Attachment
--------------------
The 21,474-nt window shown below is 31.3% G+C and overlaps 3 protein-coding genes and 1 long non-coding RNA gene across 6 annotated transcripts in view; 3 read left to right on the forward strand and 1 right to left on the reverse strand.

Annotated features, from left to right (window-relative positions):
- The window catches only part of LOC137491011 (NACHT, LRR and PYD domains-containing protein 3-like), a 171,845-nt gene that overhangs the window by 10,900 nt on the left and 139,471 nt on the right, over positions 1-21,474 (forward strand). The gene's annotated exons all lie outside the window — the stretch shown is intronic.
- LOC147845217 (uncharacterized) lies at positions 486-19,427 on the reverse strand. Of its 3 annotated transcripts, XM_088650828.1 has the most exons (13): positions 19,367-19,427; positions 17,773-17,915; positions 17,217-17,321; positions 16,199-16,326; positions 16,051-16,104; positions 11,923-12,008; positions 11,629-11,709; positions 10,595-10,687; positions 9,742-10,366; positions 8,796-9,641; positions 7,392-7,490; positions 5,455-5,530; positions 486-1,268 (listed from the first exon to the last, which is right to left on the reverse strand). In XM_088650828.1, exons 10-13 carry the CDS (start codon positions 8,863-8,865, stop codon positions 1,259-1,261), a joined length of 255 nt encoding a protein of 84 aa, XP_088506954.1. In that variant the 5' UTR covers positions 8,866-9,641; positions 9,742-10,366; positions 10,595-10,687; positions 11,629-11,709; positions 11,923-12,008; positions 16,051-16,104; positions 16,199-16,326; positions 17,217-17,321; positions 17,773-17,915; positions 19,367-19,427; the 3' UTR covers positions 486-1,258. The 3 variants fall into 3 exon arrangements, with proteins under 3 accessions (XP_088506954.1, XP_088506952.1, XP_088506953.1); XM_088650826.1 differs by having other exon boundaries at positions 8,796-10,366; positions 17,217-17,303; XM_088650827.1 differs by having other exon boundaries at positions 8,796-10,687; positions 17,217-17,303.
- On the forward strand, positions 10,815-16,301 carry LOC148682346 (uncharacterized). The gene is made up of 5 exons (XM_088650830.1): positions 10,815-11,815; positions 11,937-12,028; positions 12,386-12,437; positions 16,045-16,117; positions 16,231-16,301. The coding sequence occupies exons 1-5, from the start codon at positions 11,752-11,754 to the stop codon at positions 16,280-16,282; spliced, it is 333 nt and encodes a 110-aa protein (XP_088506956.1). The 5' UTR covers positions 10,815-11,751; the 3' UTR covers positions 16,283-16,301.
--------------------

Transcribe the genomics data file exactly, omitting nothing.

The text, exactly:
The 21,474-nt window shown below is 31.3% G+C and overlaps 3 protein-coding genes and 1 long non-coding RNA gene across 6 annotated transcripts in view; 3 read left to right on the forward strand and 1 right to left on the reverse strand.

Annotated features, from left to right (window-relative positions):
- The window catches only part of LOC137491011 (NACHT, LRR and PYD domains-containing protein 3-like), a 171,845-nt gene that overhangs the window by 10,900 nt on the left and 139,471 nt on the right, over positions 1-21,474 (forward strand). The gene's annotated exons all lie outside the window — the stretch shown is intronic.
- LOC147845217 (uncharacterized) lies at positions 486-19,427 on the reverse strand. Of its 3 annotated transcripts, XM_088650828.1 has the most exons (13): positions 19,367-19,427; positions 17,773-17,915; positions 17,217-17,321; positions 16,199-16,326; positions 16,051-16,104; positions 11,923-12,008; positions 11,629-11,709; positions 10,595-10,687; positions 9,742-10,366; positions 8,796-9,641; positions 7,392-7,490; positions 5,455-5,530; positions 486-1,268 (listed from the first exon to the last, which is right to left on the reverse strand). In XM_088650828.1, exons 10-13 carry the CDS (start codon positions 8,863-8,865, stop codon positions 1,259-1,261), a joined length of 255 nt encoding a protein of 84 aa, XP_088506954.1. In that variant the 5' UTR covers positions 8,866-9,641; positions 9,742-10,366; positions 10,595-10,687; positions 11,629-11,709; positions 11,923-12,008; positions 16,051-16,104; positions 16,199-16,326; positions 17,217-17,321; positions 17,773-17,915; positions 19,367-19,427; the 3' UTR covers positions 486-1,258. The 3 variants fall into 3 exon arrangements, with proteins under 3 accessions (XP_088506954.1, XP_088506952.1, XP_088506953.1); XM_088650826.1 differs by having other exon boundaries at positions 8,796-10,366; positions 17,217-17,303; XM_088650827.1 differs by having other exon boundaries at positions 8,796-10,687; positions 17,217-17,303.
- On the forward strand, positions 10,815-16,301 carry LOC148682346 (uncharacterized). The gene is made up of 5 exons (XM_088650830.1): positions 10,815-11,815; positions 11,937-12,028; positions 12,386-12,437; positions 16,045-16,117; positions 16,231-16,301. The coding sequence occupies exons 1-5, from the start codon at positions 11,752-11,754 to the stop codon at positions 16,280-16,282; spliced, it is 333 nt and encodes a 110-aa protein (XP_088506956.1). The 5' UTR covers positions 10,815-11,751; the 3' UTR covers positions 16,283-16,301.